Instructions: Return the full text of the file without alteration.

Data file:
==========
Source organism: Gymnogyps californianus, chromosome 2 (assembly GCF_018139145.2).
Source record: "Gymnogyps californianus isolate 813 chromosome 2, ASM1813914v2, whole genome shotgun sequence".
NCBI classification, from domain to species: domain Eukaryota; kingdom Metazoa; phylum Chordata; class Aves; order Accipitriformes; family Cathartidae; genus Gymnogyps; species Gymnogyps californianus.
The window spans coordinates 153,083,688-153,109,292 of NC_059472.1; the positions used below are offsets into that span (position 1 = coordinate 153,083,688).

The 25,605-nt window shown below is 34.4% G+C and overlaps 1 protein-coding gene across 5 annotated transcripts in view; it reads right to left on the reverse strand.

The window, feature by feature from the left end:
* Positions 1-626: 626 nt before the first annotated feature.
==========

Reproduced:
Source organism: Gymnogyps californianus, chromosome 2 (assembly GCF_018139145.2).
Source record: "Gymnogyps californianus isolate 813 chromosome 2, ASM1813914v2, whole genome shotgun sequence".
NCBI classification, from domain to species: domain Eukaryota; kingdom Metazoa; phylum Chordata; class Aves; order Accipitriformes; family Cathartidae; genus Gymnogyps; species Gymnogyps californianus.
The window spans coordinates 153,083,688-153,109,292 of NC_059472.1; the positions used below are offsets into that span (position 1 = coordinate 153,083,688).

The 25,605-nt window shown below is 34.4% G+C and overlaps 1 protein-coding gene across 5 annotated transcripts in view; it reads right to left on the reverse strand.

The window, feature by feature from the left end:
* Positions 1-626: 626 nt before the first annotated feature.